Self-reported personal preparation for a disaster was measured by 4 items focusing on participants' perceived levels of overall personal preparation for a general disaster, natural disaster, biological disaster, and a terrorist attack. Face validity was established by experts in the field of disaster nursing. One example of a question assessing personal preparation for a disaster is “How personally prepared are you/your family for a general disaster.” These items used a 5-point scale ranging from 1 (very well prepared) to 5 (not well prepared) and were reverse scored in analysis. Reliability of the personal preparedness items for the current sample was 0.91.

Reporting to Work After a Disaster

Likelihood of reporting to work in the event of a disaster was measured by 7 researcher-constructed items focused on participants' perceived likelihood of reporting to work in the event of an infectious disease pandemic, mass casualty disaster, terrorism event, natural disaster, chemical disaster, radiologic disaster, and biologic disaster. Content validity was established by experts in emergency preparedness and based on literature highlighting the number of nurses reporting to work after a disaster changes based on the type of disaster.32 A 5-point scale ranging from 1 (very likely) to 5 (not likely) was used to assess each item. The items were reverse scored in analysis. Reliability of the likelihood items for the current sample was 0.96.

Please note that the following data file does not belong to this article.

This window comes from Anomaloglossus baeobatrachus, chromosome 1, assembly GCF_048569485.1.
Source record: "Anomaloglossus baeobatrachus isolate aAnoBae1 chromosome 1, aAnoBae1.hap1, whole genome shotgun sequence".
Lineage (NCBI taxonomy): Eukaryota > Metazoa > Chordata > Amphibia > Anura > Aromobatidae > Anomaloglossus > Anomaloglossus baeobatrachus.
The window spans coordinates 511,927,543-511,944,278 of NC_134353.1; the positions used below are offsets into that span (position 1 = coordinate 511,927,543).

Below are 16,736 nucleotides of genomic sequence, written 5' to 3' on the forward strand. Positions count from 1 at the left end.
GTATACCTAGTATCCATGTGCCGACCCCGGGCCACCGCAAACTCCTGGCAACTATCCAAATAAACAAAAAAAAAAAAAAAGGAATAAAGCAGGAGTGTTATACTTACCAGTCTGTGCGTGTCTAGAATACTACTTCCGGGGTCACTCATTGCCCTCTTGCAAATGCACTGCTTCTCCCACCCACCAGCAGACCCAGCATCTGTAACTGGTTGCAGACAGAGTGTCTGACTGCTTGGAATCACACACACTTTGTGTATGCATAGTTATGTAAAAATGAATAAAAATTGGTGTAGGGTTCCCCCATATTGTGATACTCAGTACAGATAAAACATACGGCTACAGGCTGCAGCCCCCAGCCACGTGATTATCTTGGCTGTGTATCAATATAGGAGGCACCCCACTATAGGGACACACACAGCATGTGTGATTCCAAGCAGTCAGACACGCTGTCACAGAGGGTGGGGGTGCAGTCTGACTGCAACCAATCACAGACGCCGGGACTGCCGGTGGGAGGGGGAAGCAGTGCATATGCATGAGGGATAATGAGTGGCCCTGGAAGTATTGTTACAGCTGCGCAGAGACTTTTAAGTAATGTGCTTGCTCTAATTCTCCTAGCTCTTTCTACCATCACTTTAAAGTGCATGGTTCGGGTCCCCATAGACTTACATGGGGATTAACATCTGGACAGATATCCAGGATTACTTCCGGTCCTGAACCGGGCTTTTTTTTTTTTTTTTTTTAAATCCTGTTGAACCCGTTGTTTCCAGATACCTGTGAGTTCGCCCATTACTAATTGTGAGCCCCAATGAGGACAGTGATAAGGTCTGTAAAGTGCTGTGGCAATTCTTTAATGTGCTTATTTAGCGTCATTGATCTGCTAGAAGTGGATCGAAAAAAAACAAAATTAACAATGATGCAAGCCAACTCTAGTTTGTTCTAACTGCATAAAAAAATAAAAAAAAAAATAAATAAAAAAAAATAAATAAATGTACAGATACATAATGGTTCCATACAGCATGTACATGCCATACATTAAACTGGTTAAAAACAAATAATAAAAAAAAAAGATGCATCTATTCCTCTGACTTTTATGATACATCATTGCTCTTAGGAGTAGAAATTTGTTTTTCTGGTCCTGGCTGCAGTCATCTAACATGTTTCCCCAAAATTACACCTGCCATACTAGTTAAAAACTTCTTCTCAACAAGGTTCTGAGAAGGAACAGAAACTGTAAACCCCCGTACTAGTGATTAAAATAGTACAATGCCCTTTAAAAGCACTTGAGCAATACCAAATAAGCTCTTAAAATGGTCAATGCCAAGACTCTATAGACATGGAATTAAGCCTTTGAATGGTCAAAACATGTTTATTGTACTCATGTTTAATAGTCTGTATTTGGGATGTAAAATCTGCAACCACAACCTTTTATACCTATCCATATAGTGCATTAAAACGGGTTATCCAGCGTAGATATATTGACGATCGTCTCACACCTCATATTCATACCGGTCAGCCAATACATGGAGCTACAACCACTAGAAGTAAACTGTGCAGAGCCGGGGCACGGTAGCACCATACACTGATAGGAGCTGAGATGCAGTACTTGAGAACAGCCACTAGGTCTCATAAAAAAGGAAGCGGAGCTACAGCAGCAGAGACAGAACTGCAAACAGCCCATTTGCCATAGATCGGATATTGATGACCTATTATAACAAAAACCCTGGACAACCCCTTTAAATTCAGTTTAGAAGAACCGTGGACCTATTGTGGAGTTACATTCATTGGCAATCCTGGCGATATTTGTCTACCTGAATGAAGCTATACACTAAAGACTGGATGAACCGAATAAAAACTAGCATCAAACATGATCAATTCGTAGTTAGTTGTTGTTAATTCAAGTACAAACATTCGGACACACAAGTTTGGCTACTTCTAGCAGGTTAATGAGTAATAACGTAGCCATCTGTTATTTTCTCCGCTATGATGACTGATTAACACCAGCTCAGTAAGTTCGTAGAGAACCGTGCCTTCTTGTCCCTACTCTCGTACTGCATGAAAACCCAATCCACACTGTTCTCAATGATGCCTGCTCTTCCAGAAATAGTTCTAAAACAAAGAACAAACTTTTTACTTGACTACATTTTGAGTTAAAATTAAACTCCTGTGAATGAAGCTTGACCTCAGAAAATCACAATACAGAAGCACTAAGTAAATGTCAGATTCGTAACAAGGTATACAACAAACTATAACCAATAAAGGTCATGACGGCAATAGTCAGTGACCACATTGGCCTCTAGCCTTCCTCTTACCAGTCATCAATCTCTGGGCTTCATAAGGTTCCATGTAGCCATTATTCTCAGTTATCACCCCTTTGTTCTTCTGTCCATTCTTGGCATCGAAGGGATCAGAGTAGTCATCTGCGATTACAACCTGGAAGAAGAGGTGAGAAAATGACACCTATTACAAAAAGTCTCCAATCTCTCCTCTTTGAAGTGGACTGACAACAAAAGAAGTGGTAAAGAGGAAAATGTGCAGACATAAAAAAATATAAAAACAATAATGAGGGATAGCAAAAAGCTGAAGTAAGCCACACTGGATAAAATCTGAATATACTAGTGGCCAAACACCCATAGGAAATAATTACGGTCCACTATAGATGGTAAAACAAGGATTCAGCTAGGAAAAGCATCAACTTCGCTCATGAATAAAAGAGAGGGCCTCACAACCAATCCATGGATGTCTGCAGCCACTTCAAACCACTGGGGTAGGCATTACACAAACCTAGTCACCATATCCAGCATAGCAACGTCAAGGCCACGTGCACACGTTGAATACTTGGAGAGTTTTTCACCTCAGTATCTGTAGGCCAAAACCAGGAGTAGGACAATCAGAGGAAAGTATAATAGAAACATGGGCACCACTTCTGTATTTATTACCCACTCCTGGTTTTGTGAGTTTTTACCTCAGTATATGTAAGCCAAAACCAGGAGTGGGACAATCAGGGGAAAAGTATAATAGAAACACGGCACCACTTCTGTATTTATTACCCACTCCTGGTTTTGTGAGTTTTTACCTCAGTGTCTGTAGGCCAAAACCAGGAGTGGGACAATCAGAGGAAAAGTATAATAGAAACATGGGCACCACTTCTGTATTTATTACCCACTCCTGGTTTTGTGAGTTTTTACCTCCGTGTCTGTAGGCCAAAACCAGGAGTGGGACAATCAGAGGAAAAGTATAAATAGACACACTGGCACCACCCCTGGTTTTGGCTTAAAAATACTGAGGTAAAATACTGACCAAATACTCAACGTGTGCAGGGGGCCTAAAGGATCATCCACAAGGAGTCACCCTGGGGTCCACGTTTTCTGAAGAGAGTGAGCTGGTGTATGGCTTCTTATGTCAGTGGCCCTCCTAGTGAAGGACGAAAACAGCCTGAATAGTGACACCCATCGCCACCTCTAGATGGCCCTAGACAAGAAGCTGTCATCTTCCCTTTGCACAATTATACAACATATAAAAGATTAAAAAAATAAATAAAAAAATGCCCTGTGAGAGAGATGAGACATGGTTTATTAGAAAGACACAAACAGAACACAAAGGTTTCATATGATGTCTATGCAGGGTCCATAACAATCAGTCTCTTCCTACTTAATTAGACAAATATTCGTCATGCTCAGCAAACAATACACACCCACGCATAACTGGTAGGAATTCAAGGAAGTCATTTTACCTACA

Statistical Analysis

Descriptive statistics were used to summarize demographic variables (Table 1) and EPIQ30 dimensions (Table 2). Pearson correlations (Table 3) were conducted to describe the relationship of professional emergency preparedness competence with personal disaster preparedness and likelihood of reporting to the workplace in the event of a disaster. All data were analyzed with IBM SPSS (version 24). Results were considered statistically significant at P < .05. Before analysis, data were screened for completeness (only cases with completed scales were included), scales and subscales were calculated for the survey instruments, and a determination was made that assumptions for parametric testing were met.

Table 1
Table 1:
Participant Demographics (N = 186)
Table 2
Table 2:
Professional Competence for Disaster Response, Personal Disaster Preparedness, and Reporting to Work After a Disaster (N = 186)
Table 3
Table 3:
Intercorrelations of Professional Competence for Disaster Response, Personal Disaster Preparedness, and Reporting to Work After a Disaster (N = 186)

Results